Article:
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Genetics and Molecular Biology

Print version ISSN 1415-4757On-line version ISSN 1678-4685

Genet. Mol. Biol. vol.40 no.2 Ribeirão Preto Apr./June 2017  Epub June 05, 2017

http://dx.doi.org/10.1590/1678-4685-gmb-2016-0120 

Human and Medical Genetics

Novel compound heterozygous mutations of ALDH1A3 contribute to anophthalmia in a non-consanguineous Chinese family

Yunqiang Liu1 

Yongjie Lu1 

Shasha Liu2 

Shunyao Liao2 

1Department of Medical Genetics, West China Hospital, West China Medical School, Sichuan University, Chengdu, China

2Diabetes Center & Institute of Transplantation, Sichuan Academy of Medical Science & Sichuan Provincial People's Hospital, School of Medicine, University of Electronic Science and Technology of China, Chengdu, China


Abstract

Anophthalmia is a rare eye development anomaly resulting in absent ocular globes or tissue in the orbit since birth. Here, we investigated a newborn with bilateral anophthalmia in a Chinese family. Exome sequencing revealed that compound heterozygous mutations c.287G > A (p.(Arg96His)) and c.709G > A (p.(Gly237Arg)) of the ALDH1A3 gene were present in the affected newborn. Both mutations were absent in all of the searched databases, including 10,000 in-house Chinese exome sequences, and these mutations were confirmed as having been transmitted from the parents. Comparative amino acid sequence analysis across distantly related species revealed that the residues at positions 96 and 234 were evolutionarily highly conserved. In silico analysis predicted these changes to be damaging, and in vitro expression analysis revealed that the mutated alleles were associated with decreased protein production and impaired tetrameric protein formation. This study firstly reported that compound heterozygous mutations of the ALDH1A3 gene can result in anophthalmia in humans, thus highlighting those heterozygous mutations in ALDH1A3 should be considered for molecular screening in anophthalmia, particularly in cases from families without consanguineous relationships.

Keywords: Anophthalmia; exome sequence; ALDH1A3; compound heterozygous mutations

Introduction

Anophthalmia and microphthalmia (A/M, OMIM 206900) are rare inborn defects of eye development and show a phenotypic continuum from the complete absence of the eye globes (A) to the small eyes (M), as defined in terms of axial length and corneal diameter. A/M can be isolated or associated with other anomalies. Anophthalmia rarely occurs in isolation, with its birth prevalence ranging from 0.6 to 4.2 per 100,000 births (Skalicky et al., 2013).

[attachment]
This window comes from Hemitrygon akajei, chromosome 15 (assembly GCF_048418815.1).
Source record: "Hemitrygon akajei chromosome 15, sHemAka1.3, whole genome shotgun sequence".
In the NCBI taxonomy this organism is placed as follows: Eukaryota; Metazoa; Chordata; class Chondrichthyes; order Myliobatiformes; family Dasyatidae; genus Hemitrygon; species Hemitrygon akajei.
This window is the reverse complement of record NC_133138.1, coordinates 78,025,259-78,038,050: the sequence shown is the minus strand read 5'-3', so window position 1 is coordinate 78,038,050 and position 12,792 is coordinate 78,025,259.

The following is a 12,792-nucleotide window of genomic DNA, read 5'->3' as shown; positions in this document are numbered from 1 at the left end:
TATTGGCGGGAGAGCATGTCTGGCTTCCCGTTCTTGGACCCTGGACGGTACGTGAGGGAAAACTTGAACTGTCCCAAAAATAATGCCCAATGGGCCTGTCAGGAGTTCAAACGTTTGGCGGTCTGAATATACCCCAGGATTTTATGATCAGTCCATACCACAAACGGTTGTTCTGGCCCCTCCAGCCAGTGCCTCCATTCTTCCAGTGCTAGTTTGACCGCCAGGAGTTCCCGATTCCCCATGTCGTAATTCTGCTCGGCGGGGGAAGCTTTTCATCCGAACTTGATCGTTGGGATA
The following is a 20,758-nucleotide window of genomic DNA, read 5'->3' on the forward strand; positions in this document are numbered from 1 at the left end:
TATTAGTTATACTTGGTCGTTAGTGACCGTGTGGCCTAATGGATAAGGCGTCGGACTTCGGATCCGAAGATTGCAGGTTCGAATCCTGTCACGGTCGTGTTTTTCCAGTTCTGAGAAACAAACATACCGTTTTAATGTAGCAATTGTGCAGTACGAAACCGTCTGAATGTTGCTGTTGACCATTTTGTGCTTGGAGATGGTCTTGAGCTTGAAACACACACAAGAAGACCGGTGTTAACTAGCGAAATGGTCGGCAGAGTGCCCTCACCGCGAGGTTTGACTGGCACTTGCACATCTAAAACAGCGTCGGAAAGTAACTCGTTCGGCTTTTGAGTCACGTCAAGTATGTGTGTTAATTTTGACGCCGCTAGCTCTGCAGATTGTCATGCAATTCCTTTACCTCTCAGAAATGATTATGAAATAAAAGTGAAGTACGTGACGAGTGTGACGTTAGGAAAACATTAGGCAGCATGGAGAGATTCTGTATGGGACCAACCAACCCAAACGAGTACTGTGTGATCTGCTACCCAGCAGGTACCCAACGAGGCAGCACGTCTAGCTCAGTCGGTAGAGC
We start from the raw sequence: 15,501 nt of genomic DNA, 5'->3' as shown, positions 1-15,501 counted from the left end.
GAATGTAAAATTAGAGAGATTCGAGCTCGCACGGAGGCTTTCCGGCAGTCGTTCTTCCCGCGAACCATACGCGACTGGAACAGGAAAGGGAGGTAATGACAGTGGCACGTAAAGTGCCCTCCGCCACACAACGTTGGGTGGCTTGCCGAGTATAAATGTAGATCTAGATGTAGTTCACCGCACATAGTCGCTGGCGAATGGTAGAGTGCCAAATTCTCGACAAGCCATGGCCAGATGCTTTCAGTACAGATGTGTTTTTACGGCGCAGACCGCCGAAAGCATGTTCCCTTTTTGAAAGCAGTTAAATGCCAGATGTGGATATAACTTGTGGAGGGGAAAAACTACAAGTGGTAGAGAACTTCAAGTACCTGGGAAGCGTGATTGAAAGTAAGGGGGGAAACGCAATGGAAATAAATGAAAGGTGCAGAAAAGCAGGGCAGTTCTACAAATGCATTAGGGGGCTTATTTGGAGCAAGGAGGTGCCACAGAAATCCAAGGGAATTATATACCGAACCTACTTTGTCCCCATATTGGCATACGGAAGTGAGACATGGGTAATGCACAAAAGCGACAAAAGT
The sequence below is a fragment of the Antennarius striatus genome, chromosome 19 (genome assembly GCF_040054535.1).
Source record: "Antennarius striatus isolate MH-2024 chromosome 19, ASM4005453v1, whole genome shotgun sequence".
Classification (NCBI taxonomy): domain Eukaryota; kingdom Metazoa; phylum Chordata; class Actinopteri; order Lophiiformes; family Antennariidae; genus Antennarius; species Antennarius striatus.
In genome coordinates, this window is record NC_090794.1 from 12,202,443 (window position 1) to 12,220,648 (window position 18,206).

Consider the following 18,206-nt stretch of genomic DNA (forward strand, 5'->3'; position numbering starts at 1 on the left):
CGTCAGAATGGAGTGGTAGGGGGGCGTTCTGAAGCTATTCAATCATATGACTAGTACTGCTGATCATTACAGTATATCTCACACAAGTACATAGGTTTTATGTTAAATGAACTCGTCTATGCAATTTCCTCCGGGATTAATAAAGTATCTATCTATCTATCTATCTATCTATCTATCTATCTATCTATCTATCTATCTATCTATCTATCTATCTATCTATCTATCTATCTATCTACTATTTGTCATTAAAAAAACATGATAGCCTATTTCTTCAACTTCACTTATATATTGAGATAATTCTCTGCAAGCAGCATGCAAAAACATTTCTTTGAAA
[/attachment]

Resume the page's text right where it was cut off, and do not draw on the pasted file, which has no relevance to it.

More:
Genetic mutations are proposed as a predominant etiology for these ocular global anomalies (Bermejo and Martinez-Frias, 1998). The genetic foundations of A/M were demonstrated with a high degree of heterogeneity, including chromosomal abnormalities and monogenic mutations. Mutations in over 20 genes have been reported to contribute to A/M with dominant, recessive, or X-linked inheritance patterns (Chassaing, 2014). Among these, the SOX2 (OMIM 184429) and OTX2 (OMIM 600037) gene mutations are the major cause of A/M, each accounting for approximately 10–20% and 4–8% of dominant cases, respectively (Schneider et al., 2009; Schilter et al., 2011), and the FOXE3 (OMIM 601094) gene mutation is a common source of recessive microphthalmia and explains approximately 15% of the dominant cases (Reis et al., 2010). Recently, the ALDH1A3 gene (OMIM 600463) mutations were revealed to underlie autosomal recessive A/M and was estimated to be responsible for approximately 10% of the cases in consanguineous families (Fares-Taie et al., 2013; Abouzeid et al., 2014). Despite this progresses in understanding the genetic basis of A/M, more than 50% of A/M patients still have unknown causes.

Next-generation sequencing with exome selection has been successfully employed to identify the causative genes mutations in genetically heterogeneous disorders. Whole-exome sequencing (WES) has been shown to be effective in both screening known genes and searching for new causative factors in families with A/M (Aldahmesh et al., 2012; Fares-Taie et al., 2013; Yahyavi et al., 2013; Slavotinek et al., 2015). Herein, we investigated a newborn boy with bilateral anophthalmia in a non-consanguineous Chinese family using WES and further confirmed the causative gene by bioinformatics and in vitro expression analyses.

Subjects and Methods

Subjects

The family included in this study is of Han Chinese origin and resides in Chengdu City of Sichuan Province. The proband was a 25-day-old newborn boy with anophthalmia. His examination showed an absence of eyes, short eyelids and reduced palpebral fissures (Figure 1A). Ocular ultrasonography revealed that the posterior segments of both eyes were malformed and reduced in size, the ocular walls were irregular in shape and the left-sided optic disk region was abnormally depressed; some vitreous cysts were detected in the right orbit (Figure 1B, C). Cerebral magnetic resonance imaging (MRI) at 1 week of age displayed seriously deformed eye globes without well-defined borders, and the lenses were missing on both sides (Figure 1D). The boy was born by vertex vaginal delivery at full term. He passed the newborn hearing screen. Both young parents were phenotypically normal and reported no history of ocular abnormalities in their family members; however, the parents reported that their first fetus was terminated due to similar eye defects after ultrasonic inspection during pregnancy. The pedigree is shown in Figure 2A.